Figure 1 (supplied by Pradeep Raj) indicates a hierarchy of models at diﬀerent levels of simpliﬁcation which have proved useful in practice. Eﬃcient ﬂight is generally achieved by the use of smooth and streamlined shapes which avoid ﬂow separation and minimize viscous eﬀects, with the consequence that useful predictions can be made using inviscid models. Inviscid calculations with boundary layer corrections can provide quite accurate predictions of lift and drag when the ﬂow remains attached, but iteration between the inviscid outer solution and the inner boundary layer solution becomes increasingly diﬃcult with the onset of separation. Procedures for solving the full viscous equations are likely to be needed for the simulation of arbitrary complex separated ﬂows, which may occur at high angles of attack or with bluﬀ bodies. In order to treat ﬂows at high Reynolds numbers, one is generally forced to estimate turbulent eﬀects by Reynolds averaging of the ﬂuctuating components. This requires the introduction of a turbulence model. As the available computing power increases one may also aspire to large eddy simulation (LES) in which the larger scale eddies are directly calculated, while the inﬂuence of turbulence at scales smaller than the mesh interval is represented by a subgrid scale model.

A critical issue, examined in the next section, is the choice of mathematical models. What level of complexity is needed to provide suﬃcient accuracy for aerodynamic design, and what is the impact on cost and turn-around time? Section 3 addresses the design of numerical algorithms for ﬂow simulation. Section 4 presents the results of some numerical calculations which require moderate computer resources and could be completed with the fast turn-around required by industrial users. Section 5 discusses automatic design procedures which can be used to produce optimum aerodynamic designs. Finally, Section 7 oﬀers an outlook for the future.

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3.1

THE COMPLEXITY OF FLUID FLOW AND MATHEMATICAL MODELLING The Hierarchy of Mathematical Models

Many critical phenomena of ﬂuid ﬂow, such as shock waves and turbulence, are essentially nonlinear. They also exhibit extreme disparities of scales. While the actual thickness of a shock wave is of the order of a mean free path of the gas particles, on a macroscopic scale its thickness is essentially zero. In turbulent ﬂow energy is transferred from large scale motions to progressively smaller eddies until the scale becomes so small that the motion is

Figure 1: Hierarchy of Fluid Flow Models

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3.2

Computational Costs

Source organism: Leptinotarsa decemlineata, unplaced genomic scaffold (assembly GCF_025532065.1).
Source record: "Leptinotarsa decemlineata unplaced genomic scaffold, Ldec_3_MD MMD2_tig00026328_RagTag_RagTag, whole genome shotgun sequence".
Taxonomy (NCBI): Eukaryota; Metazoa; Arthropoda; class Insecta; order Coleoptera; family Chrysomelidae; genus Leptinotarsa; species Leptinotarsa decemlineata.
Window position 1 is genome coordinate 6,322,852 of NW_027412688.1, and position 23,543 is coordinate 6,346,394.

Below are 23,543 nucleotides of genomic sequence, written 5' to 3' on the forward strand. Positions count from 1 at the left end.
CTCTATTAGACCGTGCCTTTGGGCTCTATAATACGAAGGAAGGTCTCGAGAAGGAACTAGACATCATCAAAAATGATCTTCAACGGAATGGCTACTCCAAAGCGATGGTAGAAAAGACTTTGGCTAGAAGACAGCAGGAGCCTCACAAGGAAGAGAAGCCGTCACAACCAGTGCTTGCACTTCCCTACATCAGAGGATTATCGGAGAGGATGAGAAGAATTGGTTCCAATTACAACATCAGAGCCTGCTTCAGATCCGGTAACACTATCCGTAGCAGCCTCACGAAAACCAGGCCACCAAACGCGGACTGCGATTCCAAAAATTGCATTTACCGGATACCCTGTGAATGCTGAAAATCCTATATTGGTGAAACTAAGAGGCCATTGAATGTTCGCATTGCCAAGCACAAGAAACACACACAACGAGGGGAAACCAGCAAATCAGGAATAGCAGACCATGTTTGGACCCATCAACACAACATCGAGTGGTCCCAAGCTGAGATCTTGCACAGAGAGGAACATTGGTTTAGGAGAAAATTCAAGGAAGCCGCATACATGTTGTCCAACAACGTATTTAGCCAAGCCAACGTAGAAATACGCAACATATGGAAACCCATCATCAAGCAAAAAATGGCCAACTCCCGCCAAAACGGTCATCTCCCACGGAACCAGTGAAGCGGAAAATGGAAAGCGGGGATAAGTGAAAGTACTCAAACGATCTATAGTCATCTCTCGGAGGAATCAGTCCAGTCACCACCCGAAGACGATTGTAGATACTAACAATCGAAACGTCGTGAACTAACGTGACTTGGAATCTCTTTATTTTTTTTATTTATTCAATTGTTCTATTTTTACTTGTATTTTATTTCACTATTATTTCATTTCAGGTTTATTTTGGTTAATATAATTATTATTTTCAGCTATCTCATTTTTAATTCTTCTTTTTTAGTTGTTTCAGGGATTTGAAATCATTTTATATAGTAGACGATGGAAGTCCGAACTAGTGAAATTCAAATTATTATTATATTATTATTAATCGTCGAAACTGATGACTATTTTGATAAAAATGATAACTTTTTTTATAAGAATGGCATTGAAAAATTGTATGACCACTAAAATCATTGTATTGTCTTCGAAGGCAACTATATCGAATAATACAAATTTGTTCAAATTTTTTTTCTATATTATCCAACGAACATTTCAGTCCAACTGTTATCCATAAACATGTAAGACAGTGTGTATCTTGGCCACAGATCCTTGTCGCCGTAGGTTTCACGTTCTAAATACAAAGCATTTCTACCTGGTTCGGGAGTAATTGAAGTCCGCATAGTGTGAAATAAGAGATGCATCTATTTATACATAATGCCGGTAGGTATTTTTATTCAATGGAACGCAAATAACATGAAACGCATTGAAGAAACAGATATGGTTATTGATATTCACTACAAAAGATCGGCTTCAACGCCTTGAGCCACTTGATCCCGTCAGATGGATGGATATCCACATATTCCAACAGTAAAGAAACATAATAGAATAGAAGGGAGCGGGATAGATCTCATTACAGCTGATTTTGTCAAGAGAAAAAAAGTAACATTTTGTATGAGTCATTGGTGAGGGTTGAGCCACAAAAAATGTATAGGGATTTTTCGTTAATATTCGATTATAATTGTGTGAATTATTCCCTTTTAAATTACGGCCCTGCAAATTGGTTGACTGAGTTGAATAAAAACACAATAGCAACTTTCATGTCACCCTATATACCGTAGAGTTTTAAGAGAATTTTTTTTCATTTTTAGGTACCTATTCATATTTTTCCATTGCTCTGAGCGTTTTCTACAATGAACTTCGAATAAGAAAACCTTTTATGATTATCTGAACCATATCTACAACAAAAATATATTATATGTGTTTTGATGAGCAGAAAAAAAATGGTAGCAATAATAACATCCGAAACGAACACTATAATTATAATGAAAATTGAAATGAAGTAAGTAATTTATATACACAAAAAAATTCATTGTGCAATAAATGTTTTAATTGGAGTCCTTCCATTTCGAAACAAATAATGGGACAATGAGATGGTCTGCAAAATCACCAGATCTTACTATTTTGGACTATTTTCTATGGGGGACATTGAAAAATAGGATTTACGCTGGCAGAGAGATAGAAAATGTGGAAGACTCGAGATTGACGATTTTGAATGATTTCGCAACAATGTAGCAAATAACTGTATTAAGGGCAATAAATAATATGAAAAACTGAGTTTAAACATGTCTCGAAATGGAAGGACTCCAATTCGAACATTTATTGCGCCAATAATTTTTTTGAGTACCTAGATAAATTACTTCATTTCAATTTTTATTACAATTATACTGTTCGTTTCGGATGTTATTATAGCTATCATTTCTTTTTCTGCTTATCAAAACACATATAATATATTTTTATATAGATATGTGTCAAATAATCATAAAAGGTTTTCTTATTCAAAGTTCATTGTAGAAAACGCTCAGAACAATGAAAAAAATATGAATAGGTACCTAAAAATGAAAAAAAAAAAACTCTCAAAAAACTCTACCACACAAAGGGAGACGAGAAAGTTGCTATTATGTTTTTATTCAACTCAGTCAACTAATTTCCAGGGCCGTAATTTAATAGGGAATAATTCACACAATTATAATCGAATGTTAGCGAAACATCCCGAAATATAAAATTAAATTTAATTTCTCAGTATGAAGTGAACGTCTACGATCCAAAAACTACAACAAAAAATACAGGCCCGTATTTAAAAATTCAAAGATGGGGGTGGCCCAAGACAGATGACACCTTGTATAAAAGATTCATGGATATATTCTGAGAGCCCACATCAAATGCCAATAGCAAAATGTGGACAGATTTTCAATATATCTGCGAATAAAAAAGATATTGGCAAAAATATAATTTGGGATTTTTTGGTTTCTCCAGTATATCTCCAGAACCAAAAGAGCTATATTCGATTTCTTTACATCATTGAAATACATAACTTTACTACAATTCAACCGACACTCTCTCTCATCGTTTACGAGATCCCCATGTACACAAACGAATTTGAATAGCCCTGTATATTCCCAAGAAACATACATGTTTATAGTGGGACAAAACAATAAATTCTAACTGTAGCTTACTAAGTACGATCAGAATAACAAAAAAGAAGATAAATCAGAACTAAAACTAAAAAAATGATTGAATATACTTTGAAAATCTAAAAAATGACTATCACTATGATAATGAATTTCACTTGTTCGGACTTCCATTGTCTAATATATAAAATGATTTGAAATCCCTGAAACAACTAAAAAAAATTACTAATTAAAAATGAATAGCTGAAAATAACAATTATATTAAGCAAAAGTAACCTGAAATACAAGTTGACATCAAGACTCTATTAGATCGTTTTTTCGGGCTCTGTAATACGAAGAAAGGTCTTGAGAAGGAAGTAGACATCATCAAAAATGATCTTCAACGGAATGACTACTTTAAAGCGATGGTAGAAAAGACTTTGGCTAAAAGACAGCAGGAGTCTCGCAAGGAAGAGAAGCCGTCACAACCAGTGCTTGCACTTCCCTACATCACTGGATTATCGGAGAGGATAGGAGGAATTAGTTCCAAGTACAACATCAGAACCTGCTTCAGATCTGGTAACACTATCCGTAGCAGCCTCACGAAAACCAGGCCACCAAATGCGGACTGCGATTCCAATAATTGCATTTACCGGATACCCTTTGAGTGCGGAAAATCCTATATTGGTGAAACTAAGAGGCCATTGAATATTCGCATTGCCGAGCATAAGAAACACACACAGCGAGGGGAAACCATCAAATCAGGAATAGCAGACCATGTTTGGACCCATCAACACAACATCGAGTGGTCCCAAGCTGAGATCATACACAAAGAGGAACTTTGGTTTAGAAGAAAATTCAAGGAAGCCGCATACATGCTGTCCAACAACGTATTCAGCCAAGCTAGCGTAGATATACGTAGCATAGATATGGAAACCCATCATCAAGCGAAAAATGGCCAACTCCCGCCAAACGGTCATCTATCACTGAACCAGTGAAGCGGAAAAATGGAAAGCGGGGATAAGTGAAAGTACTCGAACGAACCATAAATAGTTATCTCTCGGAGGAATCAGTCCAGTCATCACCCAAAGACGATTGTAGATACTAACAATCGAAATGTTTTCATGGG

Computational costs vary drastically with the choice of mathematical model. Panel methods can be effectively used to solve the linear potential ﬂow equation with higher-end personal computers (with an Intel 80486 microprocessor, for example). Studies of the dependency of the result on mesh reﬁnement, performed by this author and others, have demonstrated that inviscid transonic potential ﬂow or Euler solutions for an airfoil can be accurately calculated on a mesh with 160 cells around the section, and 32 cells normal to the section. Using multigrid techniques 10 to 25 cycles are enough to obtain a converged result. Consequently airfoil calculations can be performed in seconds on a Cray YMP, and can also be performed on 486-class personal computers. Correspondingly accurate three-dimensional inviscid calculations can be performed for a wing on a mesh, say with 192×32×48 = 294, 912 cells, in about 5 minutes on a single processor Cray YMP, or less than a minute with eight processors, or in 1 or 2 hours on a workstation such as a Hewlett Packard 735 or an IBM 560 model.

32 cells 32 cells in the boundary layer

512 cells around the wing to limit the mesh aspect ratio (to about 1000)

Surface Mesh

256 cells spanwise

Total: 512 x 64 x 256 = 8 388 608 cells

Figure 2: Mesh Requirements for a Viscous Simulation

pose that a conservative estimate of the size of eddies in a boundary layer that ought to be resolved is 1/5 of the boundary layer thickness. Assuming that 10 points are needed to resolve a single eddy, the mesh interval should then be 1/50 of the boundary layer thickness. Moreover, since the eddies are threedimensional, the same mesh interval should be used in all three directions. Now, if the boundary layer thickness is of the order of 0.01 of the chord length, 5,000 intervals will be needed in the chordwise direction, and for a wing with an aspect ratio of 10, 50,000 intervals will be needed in the spanwise direction. Thus, of the order of 50×5, 000×50, 000 or 12.5 billion mesh points would be needed in the boundary layer. If the time dependent behavior of the eddies is to be fully resolved using time steps on the order of the time for a wave to pass through a mesh interval, and one allows for a total time equal to the time required for waves to travel three times the length of the chord, of the order of 15,000 time steps would be needed. Performance beyond the teraﬂop (1012 operations per second) will be needed to attempt calculations of this nature, which also have an information content far beyond what is needed for enginering analysis and design. The designer does not need to know the details of the eddies in the boundary layer. The primary purpose of such calculations is to improve the calculation of averaged quantities such as skin friction, and the prediction of global behavior such as the onset of separation. The main current use of Navier-Stokes and large eddy simulations is to try to gain an improved insight into the physics of turbulent ﬂow, which may in turn lead to the development of more comprehensive and reliable